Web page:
Sea of Cortez and Steinbeck inspire writer


POSTED: Friday, January 16, 2009

SEA OF CORTEZ, Mexico » When I was preparing for my voyage into this sea, I bought John Steinbeck's “;The Log from the Sea of Cortez.”;

Then a friend gave me another as a gift. While packing, I discovered yet another copy on my shelf of must-reads. It's time, I thought, to read this book.

“;The Log”; tells the story of Steinbeck and his best friend, marine biologist Ed Ricketts, as they collected marine animals from the Sea of Cortez. To accomplish this, they chartered a 75-foot purse-seiner with a captain, engineer and two crew members. The goal was to collect as many species as possible in their allotted six weeks.

I've been reading this book for several weeks now as I sail the coast of Baja. It's not that the book is long or boring. Just the opposite - it's so outstanding I read whole sections over and over.

You'd think Steinbeck's superb take on boats, the ocean and the marine animals I so admire would be inspiring, but instead I found it intimidating. I might as well give it up, I thought after reading one passage for the third time. I will never be able to write like this.

I mean, here's the man on a crowded boat crammed with gear, working almost constantly, and his dates are exact, his details precise. On March 25, 1940, for instance, they anchored at Port Escondido in a narrow bay with an entrance 50 feet wide at flood tide.

“;The charts gave three fathoms at the center of the entrance, but the tide run was so furious,”; they anchored back in Piedra de la Marina in 10 fathoms.

Good grief, I can barely remember where I spent last night. I hate keeping journals, and when I try on voyages, they read like this: “;December 8. Windy. Rough. December 9. No wind. Motoring.”;

Also, Steinbeck's musings on marine life would make any writer of nature weep. One of countless examples: “;The exposed rocks had looked rich with life under the lowering tide, but they were more than that: they were ferocious with life. There was an exuberant fierceness in the littoral here, a vital competition for existence.”;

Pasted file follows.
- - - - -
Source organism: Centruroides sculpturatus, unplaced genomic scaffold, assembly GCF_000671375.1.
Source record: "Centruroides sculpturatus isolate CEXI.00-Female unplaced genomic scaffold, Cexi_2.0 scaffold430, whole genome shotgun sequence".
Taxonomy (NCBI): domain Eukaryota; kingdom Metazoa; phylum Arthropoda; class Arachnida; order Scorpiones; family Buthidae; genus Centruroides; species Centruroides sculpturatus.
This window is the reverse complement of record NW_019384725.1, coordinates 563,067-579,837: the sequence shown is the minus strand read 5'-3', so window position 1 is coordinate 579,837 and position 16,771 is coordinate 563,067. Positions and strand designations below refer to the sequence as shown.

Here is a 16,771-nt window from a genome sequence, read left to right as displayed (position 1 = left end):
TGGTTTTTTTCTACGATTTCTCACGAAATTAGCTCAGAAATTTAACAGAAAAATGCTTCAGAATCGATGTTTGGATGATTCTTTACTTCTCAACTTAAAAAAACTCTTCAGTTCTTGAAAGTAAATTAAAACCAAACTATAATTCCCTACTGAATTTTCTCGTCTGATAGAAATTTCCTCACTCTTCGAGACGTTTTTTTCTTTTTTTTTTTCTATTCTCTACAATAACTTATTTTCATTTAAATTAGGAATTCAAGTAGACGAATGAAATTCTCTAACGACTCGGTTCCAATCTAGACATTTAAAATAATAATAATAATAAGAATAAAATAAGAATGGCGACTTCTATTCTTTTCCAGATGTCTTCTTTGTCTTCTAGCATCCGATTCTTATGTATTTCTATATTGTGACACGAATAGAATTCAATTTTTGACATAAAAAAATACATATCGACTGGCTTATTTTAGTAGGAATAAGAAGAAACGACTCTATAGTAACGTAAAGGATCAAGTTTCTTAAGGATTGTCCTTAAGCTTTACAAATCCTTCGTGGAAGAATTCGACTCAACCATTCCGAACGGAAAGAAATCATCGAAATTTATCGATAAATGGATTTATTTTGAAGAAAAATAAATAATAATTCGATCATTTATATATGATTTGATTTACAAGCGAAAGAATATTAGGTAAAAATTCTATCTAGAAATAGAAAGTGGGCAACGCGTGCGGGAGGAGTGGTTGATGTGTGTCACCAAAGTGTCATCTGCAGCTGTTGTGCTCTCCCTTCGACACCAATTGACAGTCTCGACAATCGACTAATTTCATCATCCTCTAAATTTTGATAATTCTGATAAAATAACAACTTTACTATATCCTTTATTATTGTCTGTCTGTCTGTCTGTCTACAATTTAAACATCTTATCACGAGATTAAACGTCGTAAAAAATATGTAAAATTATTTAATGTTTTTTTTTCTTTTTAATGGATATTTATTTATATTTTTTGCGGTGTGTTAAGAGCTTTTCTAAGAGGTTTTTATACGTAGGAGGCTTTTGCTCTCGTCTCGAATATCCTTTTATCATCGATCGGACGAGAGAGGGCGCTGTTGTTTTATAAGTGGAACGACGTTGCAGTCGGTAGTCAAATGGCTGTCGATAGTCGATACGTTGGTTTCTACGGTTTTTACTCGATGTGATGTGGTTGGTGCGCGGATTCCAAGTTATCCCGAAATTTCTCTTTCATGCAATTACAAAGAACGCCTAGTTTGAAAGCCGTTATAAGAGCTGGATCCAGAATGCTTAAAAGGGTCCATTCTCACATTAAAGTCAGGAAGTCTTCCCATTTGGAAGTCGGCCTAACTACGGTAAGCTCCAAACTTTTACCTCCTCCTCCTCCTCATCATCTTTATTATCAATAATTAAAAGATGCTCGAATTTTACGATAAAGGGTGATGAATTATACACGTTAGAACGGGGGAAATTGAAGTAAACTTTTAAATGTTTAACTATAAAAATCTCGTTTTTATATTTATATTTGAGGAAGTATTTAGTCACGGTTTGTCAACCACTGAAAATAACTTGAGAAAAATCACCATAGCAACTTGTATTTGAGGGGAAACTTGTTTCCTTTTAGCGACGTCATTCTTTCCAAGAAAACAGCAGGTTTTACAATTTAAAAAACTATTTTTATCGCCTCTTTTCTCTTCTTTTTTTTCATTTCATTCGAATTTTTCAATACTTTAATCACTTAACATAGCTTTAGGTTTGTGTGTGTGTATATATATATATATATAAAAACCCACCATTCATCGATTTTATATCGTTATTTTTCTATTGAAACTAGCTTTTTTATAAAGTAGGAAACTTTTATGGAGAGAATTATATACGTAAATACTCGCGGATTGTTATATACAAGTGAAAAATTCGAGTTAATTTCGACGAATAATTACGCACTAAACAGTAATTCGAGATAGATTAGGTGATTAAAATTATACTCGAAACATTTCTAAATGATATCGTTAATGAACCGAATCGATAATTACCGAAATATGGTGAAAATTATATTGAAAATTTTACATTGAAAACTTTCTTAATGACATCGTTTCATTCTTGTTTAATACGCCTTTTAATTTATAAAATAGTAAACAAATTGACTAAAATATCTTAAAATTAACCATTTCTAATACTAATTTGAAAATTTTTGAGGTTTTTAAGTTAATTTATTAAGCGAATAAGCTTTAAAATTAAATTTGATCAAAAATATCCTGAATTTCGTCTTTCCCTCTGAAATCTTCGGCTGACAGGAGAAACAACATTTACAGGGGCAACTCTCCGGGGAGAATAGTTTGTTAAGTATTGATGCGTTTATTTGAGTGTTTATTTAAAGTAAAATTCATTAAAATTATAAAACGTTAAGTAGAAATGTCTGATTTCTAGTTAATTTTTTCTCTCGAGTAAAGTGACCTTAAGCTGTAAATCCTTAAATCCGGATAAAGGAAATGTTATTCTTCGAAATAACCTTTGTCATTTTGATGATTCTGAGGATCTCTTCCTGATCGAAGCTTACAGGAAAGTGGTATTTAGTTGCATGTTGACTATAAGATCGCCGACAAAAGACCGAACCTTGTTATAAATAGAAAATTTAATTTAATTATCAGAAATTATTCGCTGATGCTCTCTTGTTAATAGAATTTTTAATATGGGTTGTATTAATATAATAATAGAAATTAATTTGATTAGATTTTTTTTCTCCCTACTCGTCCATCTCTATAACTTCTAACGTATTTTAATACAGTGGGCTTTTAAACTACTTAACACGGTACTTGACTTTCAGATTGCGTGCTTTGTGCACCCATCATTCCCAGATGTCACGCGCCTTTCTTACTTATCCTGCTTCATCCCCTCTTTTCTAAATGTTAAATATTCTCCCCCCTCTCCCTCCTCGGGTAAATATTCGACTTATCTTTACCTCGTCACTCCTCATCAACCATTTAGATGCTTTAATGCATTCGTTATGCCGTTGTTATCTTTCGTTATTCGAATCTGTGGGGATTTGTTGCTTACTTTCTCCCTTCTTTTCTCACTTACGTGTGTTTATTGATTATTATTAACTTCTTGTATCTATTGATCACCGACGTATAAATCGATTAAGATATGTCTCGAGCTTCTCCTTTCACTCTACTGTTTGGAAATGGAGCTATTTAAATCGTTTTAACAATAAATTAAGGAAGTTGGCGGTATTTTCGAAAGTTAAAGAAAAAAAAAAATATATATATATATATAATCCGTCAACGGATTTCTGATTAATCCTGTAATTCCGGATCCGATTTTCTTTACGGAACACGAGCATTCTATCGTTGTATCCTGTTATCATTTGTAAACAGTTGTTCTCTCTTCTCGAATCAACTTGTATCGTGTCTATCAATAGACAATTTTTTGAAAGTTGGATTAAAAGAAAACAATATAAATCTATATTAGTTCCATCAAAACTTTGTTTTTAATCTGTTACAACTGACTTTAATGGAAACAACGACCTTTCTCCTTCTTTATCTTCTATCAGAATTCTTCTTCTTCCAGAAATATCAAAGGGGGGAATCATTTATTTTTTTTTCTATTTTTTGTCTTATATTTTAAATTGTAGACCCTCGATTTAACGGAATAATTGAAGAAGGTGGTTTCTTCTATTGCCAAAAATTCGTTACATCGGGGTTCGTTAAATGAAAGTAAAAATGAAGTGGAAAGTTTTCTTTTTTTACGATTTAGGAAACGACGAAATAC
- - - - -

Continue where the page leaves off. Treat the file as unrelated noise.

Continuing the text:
Just when my feelings of self-doubt made me wonder whether I should chuck my laptop over the side, I came to a marina with Internet access and looked up “;The Log from the Sea of Cortez.”;

Steinbeck didn't like to keep journals, either, it turns out, and didn't. To write his book, he used the logs of Ricketts and the captain.

The 600-page tome was published the first week of December 1941 and didn't sell well. The timing was terrible and the reviews mixed. One critic felt the book was watered down by “;tenth-rate philosophizing,”; and most believed Steinbeck's blend of travelogue, philosophy and biology made an uneven read.

Ten years later Steinbeck rewrote the book into the 288-page masterpiece it is today.

The Nobel and Pulitzer prize-winning author loved his voyage, he told friends, and enjoyed writing about it whatever the result. Of the adventure he wrote, “;Here was no service to science, no naming of unknown animals, but rather - we simply liked it.”;

With that came the inspiration. I love my sailing trips, the ocean and its animals and write about them because I like doing it - whatever the result.

And so, coming in the next few weeks will be Susan's log from the Sea of Cortez. I think Steinbeck would approve.


Susan Scott can be reached at